The adoption of the united front tactic on the part of the Third International meant, in reality, that also the Communist International entered on the path of opportunism that had led the Second International to defeat and liquidation. Characteristic of the opportunist tactic had been the sacrifice of the final and total victory to partial and contingent successes; the tactic of the united front revealed itself as opportunistic, as in reality it sacrificed the primary and irreplaceable guarantee of the total and final victory (the revolutionary potential of the class party) to contingent action that should have assured momentary and partial advantages to the proletariat (increasing the influence of the party over the masses and greater compactness of the proletariat in the struggle for the gradual improvement of its material conditions and for the maintenance of any actual achievements).
In the situation after the First World War, which appeared objectively revolutionary, the leadership of the International became guided by the concern – which was not unfounded – of finding itself unprepared and poorly followed within the masses at the outbreak of a general European movement that could lead to the conquest of power in some of the large capitalist countries. The possibility of a rapid collapse of the capitalist world was so important for the Leninist International, which today we understand as the hope of being able to direct vaster masses in the struggle for the European revolution, that it was too free in the acceptance of the adherence of movements that were not true communist parties and it searched, in the elastic tactic of the united front, to maintain contact with the masses who were outside the hierarchy of parties oscillating between conservatism and revolution.
If the favorable outcome has occurred, the consequences for the politics and the economy of the first proletarian power in Russia would have been sufficiently powerful to allow the very rapid restoration of the national and international organizations of the communist parties.
Given that the less favorable outcome had occurred, i.e. the re-establishment of capitalism, instead of this the revolutionary proletariat had to resume the struggle and the course with a movement which, having sacrificed its own clear political preparation and its own homogeneity of composition and organization, was exposed to new opportunist degenerations.
But the mistake that opened the Third International’s doors to the new and more serious opportunist wave was not just a mistake in calculating the future likelihood of the proletariat becoming revolutionary; it was a mistake of preparation and of historical interpretation consisting in the desire to generalize the experiences and methods of Russian bolshevism, applying them to countries with a much more advanced bourgeois and capitalist civilization. The Russia that existed before February 1917 was still a feudal Russia in which the capitalist productive forces were held back under the weight of old relations of production: it was obvious that in this situation, similar to that of France in 1789 and Germany in 1848, the proletarian party had to fight against Tsarism even if it seemed impossible to avoid the consequence that after its overthrow, a bourgeois capitalist regime would establish itself; and as a consequence it was likewise obvious that the Bolshevik party could accept contacts with other political groupings, contacts made necessary by the struggle against Tsarism. Between February and October 1917, the Bolshevik party observed that the objective conditions were favorable for a much more ambitious project: that of grafting the revolutionary conquest of power by the proletariat on the destruction of Tsarism. It therefore hardened its tactical positions, adopting open and ruthless positions against all the other political formations, from the reactionary advocates of a return to Tsarism and feudalism, to the Socialist Revolutionaries and Mensheviks. But the fact that an effective return of reactionary absolutist and theocratic feudalism could be feared, and the fact that the state and political formations in the hands of, or influenced by, the bourgeoisie no longer had the strength and capacity to attract and absorb autonomous proletarian forces in the extremely fluid and unstable situation, put the Bolshevik Party in a position to be able to accept contacts and provisional accords with other organizations having a proletarian following, as happened during the Kornilov episode.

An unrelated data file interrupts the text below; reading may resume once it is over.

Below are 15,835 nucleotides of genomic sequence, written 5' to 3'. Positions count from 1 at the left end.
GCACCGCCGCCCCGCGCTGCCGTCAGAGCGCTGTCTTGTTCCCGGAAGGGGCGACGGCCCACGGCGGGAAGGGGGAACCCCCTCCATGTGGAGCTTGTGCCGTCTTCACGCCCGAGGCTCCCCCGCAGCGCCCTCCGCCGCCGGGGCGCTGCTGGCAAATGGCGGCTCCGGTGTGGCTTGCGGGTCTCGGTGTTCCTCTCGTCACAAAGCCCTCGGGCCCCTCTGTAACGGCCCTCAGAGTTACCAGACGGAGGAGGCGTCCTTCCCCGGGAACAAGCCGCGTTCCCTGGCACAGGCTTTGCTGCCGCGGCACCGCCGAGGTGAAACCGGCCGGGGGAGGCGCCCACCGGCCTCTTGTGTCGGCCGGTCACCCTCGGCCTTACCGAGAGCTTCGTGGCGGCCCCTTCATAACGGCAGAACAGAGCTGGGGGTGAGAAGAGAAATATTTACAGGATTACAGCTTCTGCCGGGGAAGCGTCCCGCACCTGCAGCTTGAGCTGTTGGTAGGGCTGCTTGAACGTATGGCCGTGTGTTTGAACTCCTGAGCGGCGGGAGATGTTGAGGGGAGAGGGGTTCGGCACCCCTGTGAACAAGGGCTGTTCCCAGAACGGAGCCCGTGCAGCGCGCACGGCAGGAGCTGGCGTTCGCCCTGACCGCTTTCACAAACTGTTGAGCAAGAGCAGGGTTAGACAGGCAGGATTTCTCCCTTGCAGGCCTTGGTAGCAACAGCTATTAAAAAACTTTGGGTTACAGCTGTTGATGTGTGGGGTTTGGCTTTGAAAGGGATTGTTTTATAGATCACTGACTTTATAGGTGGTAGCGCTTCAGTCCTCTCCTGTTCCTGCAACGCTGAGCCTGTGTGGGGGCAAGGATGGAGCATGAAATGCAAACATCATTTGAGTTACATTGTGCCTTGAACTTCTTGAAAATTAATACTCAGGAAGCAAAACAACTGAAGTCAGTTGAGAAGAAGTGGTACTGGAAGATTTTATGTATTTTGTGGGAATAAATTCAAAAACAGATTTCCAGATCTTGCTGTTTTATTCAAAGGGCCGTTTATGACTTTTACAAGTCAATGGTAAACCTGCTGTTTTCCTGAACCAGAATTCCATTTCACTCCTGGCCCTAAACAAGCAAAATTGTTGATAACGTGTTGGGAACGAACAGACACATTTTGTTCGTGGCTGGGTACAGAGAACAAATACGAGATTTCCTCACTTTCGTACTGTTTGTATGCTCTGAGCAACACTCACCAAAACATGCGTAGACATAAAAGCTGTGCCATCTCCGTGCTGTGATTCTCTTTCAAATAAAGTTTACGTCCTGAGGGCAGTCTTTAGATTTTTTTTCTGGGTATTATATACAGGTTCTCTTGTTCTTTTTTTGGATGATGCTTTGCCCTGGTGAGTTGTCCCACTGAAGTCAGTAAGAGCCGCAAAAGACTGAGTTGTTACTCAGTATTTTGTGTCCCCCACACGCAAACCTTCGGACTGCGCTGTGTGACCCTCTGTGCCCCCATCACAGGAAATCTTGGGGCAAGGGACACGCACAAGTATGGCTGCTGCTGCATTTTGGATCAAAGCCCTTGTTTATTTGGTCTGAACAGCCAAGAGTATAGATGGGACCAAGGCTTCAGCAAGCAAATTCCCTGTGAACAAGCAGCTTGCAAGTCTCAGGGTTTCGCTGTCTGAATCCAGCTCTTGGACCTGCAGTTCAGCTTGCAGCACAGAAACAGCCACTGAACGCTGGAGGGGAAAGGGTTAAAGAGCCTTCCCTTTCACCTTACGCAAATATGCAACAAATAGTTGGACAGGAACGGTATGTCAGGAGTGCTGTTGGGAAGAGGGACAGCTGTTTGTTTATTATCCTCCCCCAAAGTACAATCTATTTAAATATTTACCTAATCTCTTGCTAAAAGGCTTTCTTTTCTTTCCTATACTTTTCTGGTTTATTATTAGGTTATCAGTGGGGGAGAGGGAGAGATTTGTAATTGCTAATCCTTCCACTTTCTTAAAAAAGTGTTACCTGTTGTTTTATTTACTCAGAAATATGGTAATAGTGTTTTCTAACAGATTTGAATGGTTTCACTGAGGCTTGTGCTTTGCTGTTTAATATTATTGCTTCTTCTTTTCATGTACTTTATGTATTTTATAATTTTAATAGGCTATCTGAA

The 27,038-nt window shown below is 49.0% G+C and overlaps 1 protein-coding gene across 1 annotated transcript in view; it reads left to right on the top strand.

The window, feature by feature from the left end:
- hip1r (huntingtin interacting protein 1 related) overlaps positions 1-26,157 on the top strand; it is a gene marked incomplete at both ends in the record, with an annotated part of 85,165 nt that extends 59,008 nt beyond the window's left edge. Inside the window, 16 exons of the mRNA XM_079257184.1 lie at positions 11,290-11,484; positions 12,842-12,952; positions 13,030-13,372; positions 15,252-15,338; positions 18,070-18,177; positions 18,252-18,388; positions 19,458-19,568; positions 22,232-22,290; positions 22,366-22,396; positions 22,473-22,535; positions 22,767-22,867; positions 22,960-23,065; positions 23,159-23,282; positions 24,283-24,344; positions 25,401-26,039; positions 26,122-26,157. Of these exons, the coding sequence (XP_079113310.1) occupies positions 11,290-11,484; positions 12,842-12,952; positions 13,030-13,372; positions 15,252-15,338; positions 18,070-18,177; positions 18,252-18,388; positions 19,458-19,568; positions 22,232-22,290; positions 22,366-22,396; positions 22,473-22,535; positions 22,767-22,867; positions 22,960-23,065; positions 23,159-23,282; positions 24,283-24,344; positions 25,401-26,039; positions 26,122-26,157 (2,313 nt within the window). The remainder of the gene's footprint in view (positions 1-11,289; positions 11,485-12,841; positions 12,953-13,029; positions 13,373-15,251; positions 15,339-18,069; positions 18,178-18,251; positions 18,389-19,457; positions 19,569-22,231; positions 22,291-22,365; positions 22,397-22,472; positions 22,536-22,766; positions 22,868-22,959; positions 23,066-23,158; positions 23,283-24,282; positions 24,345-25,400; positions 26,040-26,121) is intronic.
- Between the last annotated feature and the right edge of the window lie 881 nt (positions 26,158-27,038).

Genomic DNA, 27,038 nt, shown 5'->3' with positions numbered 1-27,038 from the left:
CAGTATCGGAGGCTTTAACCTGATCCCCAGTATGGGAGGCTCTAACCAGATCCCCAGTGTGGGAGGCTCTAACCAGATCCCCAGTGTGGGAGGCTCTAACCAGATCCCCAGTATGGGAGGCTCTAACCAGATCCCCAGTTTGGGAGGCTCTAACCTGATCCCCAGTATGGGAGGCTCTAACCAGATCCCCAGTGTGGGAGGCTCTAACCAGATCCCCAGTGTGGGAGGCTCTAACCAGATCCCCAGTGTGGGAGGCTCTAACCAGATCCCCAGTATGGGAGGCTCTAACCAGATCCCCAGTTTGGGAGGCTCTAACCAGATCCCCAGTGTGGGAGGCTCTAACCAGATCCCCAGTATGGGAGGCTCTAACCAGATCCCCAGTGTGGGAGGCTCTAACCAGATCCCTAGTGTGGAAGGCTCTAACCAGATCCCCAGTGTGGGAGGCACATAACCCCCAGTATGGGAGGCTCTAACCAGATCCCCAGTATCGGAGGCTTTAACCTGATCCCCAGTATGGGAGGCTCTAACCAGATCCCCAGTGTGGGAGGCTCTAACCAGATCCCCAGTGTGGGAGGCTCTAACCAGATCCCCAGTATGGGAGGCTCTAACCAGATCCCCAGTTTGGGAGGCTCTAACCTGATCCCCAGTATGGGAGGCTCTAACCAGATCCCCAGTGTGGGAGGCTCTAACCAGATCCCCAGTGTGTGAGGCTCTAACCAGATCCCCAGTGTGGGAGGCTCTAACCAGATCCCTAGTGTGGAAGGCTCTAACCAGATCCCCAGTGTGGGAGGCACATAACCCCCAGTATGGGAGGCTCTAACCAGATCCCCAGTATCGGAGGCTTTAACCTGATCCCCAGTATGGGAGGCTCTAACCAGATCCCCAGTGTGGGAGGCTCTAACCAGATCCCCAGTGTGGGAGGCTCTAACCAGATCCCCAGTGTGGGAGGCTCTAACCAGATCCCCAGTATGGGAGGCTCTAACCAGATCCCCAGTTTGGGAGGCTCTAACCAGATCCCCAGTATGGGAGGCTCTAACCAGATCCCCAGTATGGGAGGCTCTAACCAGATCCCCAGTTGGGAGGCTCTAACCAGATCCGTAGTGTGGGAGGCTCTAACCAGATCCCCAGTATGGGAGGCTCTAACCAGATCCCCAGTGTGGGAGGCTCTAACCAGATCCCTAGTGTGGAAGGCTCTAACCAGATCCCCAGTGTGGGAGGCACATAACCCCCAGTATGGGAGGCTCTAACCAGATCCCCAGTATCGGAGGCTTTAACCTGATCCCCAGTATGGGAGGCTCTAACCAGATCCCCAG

The Bolshevik Party, in building the united front against Kornilov, was in reality struggling against a return of reactionary feudalism and, moreover, it had nothing to fear in terms of succumbing to the influence of the greater strength of the Menshevik and Socialist Revolutionary organizations, nor in terms of a solid state power benefiting from the contingent alliance with the Bolsheviks in order to then turn against them.